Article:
Article  Google Scholar 

  18. 18.

    Bratkovič T, Bozič J, Rogelj B. Functional diversity of small nucleolar RNAs. Nucleic Acids Res 2020;48:1627–51.

    Article  Google Scholar 

  19. 19.

    Mcmahon M, Contreras A, Ruggero D. Small RNAs with big implications: New insights into H/ACA snoRNA function and their role in human disease. Wiley Interdiscip Rev RNA. 2015;6:173–89.

    CAS  Article  Google Scholar 

  20. 20.

    Solayman MHM, Langaee T, Patel A, El-Wakeel L, El-Hamamsy M, Badary O, et al. Identification of suitable endogenous normalizers for qRT-PCR analysis of plasma microRNA expression in essential hypertension. Mol Biotechnol. 2016;58:179–87.

    CAS  Article  Google Scholar 

  21. 21.

    Bryzgunova OE, Zaripov MM, Skvortsova TE, Lekchnov EA, Grigor’eva AE, Zaporozhchenko IA, et al. Comparative study of extracellular vesicles from the urine of healthy individuals and prostate cancer patients. Carter DRF, editor. PLoS ONE.2016;11:e0157566.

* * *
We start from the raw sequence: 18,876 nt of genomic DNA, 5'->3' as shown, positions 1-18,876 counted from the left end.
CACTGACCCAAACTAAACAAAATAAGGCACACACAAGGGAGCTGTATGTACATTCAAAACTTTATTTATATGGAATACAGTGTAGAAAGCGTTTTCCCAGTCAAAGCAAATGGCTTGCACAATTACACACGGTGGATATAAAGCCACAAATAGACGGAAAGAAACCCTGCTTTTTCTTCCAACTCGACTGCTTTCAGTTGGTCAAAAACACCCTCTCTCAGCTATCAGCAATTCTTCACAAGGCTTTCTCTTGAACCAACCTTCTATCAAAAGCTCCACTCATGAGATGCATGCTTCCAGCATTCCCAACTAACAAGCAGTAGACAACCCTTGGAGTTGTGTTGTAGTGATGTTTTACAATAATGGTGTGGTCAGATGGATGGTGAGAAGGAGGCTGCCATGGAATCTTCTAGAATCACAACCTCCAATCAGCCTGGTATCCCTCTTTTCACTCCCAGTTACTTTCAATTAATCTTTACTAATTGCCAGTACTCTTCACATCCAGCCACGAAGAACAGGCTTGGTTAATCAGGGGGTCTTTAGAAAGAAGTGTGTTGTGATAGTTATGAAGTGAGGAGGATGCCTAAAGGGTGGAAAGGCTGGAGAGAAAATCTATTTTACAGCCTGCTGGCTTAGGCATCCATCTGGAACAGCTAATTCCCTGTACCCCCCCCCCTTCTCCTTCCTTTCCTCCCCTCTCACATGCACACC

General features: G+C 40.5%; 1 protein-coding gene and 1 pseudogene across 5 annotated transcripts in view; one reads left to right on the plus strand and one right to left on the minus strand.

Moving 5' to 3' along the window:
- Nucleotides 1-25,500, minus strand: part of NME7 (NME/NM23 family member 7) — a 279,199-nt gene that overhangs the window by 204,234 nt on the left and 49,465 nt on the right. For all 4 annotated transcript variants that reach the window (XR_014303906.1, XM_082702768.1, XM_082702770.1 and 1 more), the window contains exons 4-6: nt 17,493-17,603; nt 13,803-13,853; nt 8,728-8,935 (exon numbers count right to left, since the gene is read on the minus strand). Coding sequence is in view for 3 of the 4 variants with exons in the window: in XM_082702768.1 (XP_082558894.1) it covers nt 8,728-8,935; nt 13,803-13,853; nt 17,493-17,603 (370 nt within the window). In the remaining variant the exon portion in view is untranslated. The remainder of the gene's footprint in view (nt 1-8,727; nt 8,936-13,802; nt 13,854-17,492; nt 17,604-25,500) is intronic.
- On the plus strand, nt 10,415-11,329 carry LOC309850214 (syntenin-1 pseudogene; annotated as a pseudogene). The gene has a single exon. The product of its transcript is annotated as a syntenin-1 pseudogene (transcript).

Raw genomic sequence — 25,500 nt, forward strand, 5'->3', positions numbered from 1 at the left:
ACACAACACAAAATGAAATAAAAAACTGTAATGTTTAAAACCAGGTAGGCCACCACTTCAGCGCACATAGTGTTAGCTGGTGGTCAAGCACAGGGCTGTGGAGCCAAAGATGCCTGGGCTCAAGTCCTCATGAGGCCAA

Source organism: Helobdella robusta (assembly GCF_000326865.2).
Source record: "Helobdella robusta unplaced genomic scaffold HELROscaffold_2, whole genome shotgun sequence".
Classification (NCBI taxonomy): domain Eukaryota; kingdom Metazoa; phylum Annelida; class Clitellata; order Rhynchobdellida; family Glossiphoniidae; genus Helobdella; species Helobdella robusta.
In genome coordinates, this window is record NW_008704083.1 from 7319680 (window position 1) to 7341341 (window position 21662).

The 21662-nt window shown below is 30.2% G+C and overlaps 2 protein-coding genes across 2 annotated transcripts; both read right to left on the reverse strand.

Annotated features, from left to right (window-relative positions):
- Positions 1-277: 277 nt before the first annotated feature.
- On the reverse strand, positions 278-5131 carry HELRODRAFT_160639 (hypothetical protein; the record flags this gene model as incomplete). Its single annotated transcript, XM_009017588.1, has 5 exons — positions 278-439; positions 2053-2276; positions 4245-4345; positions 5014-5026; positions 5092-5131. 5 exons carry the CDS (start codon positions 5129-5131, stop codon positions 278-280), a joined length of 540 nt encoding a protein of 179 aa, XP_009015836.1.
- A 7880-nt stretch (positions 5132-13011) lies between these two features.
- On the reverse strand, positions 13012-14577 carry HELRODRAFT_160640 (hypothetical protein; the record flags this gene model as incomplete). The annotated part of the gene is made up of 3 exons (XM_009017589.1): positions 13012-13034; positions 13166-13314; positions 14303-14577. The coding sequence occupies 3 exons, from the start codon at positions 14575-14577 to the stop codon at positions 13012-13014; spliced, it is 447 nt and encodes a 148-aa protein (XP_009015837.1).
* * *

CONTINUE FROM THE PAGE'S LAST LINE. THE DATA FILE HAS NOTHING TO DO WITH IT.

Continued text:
22. 22.

    Lange T, Stracke S, Rettig R, Lendeckel U, Kuhn J, Schlüter R, et al. Identification of miR-16 as an endogenous reference gene for the normalization of urinary exosomal miRNA expression data from CKD patients. Ray RB, editor. PLoS ONE. 2017;12:e0183435.

  23. 23.

    Mukhopadhyay A, Thomas T, Bosch RJ, Dwarkanath P, Thomas A, Duggan CP, et al. Fetal sex modifies the effect of maternal macronutrient intake on the incidence of small-for-gestational-age births: a prospective observational cohort study. Am J Clin Nutr. 2018;108:814–20.

    CAS  Article  Google Scholar 

  24. 24.

    WHO. Physical status: the use and interpretation of anthropometry. Report of a WHO Expert Committee.World Health Organization, Geneva, Switzerland. WHO Tech Rep. Ser. 1995;854:1–452.

    Google Scholar 

  25. 25.

    Mukhopadhyay A, Ravikumar G, Dwarkanath P, Meraaj H, Thomas A, Crasta J, et al. Placental expression of the insulin receptor binding protein GRB10: Relation to human fetoplacental growth and fetal gender. Placenta 2015;36:1225–30.